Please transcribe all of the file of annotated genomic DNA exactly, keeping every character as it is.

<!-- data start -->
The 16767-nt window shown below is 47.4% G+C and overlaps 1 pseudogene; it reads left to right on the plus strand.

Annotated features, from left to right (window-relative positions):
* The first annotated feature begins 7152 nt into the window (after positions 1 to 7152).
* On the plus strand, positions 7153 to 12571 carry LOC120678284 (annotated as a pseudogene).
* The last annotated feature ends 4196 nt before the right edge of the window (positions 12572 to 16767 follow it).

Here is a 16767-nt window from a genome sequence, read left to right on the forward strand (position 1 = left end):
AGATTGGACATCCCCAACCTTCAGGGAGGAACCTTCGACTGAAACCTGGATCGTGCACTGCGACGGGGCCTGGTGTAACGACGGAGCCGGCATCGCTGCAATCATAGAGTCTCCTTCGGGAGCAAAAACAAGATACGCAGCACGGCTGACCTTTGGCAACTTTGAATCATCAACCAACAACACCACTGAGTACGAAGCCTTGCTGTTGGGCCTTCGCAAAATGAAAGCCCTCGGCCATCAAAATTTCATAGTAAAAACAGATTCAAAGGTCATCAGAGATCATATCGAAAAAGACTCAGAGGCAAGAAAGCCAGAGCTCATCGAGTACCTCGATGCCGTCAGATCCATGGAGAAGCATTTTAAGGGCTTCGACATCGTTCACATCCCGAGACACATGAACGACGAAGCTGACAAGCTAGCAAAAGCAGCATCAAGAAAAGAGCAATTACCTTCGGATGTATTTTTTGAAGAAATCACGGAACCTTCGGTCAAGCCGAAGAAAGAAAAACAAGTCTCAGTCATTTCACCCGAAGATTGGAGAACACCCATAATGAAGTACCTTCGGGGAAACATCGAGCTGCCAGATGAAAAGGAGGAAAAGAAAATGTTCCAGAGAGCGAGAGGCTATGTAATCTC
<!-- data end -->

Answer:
The 16767-nt window shown below is 47.4% G+C and overlaps 1 pseudogene; it reads left to right on the plus strand.

Annotated features, from left to right (window-relative positions):
* The first annotated feature begins 7152 nt into the window (after positions 1 to 7152).
* On the plus strand, positions 7153 to 12571 carry LOC120678284 (annotated as a pseudogene).
* The last annotated feature ends 4196 nt before the right edge of the window (positions 12572 to 16767 follow it).

Here is a 16767-nt window from a genome sequence, read left to right on the forward strand (position 1 = left end):
AGATTGGACATCCCCAACCTTCAGGGAGGAACCTTCGACTGAAACCTGGATCGTGCACTGCGACGGGGCCTGGTGTAACGACGGAGCCGGCATCGCTGCAATCATAGAGTCTCCTTCGGGAGCAAAAACAAGATACGCAGCACGGCTGACCTTTGGCAACTTTGAATCATCAACCAACAACACCACTGAGTACGAAGCCTTGCTGTTGGGCCTTCGCAAAATGAAAGCCCTCGGCCATCAAAATTTCATAGTAAAAACAGATTCAAAGGTCATCAGAGATCATATCGAAAAAGACTCAGAGGCAAGAAAGCCAGAGCTCATCGAGTACCTCGATGCCGTCAGATCCATGGAGAAGCATTTTAAGGGCTTCGACATCGTTCACATCCCGAGACACATGAACGACGAAGCTGACAAGCTAGCAAAAGCAGCATCAAGAAAAGAGCAATTACCTTCGGATGTATTTTTTGAAGAAATCACGGAACCTTCGGTCAAGCCGAAGAAAGAAAAACAAGTCTCAGTCATTTCACCCGAAGATTGGAGAACACCCATAATGAAGTACCTTCGGGGAAACATCGAGCTGCCAGATGAAAAGGAGGAAAAGAAAATGTTCCAGAGAGCGAGAGGCTATGTAATCTC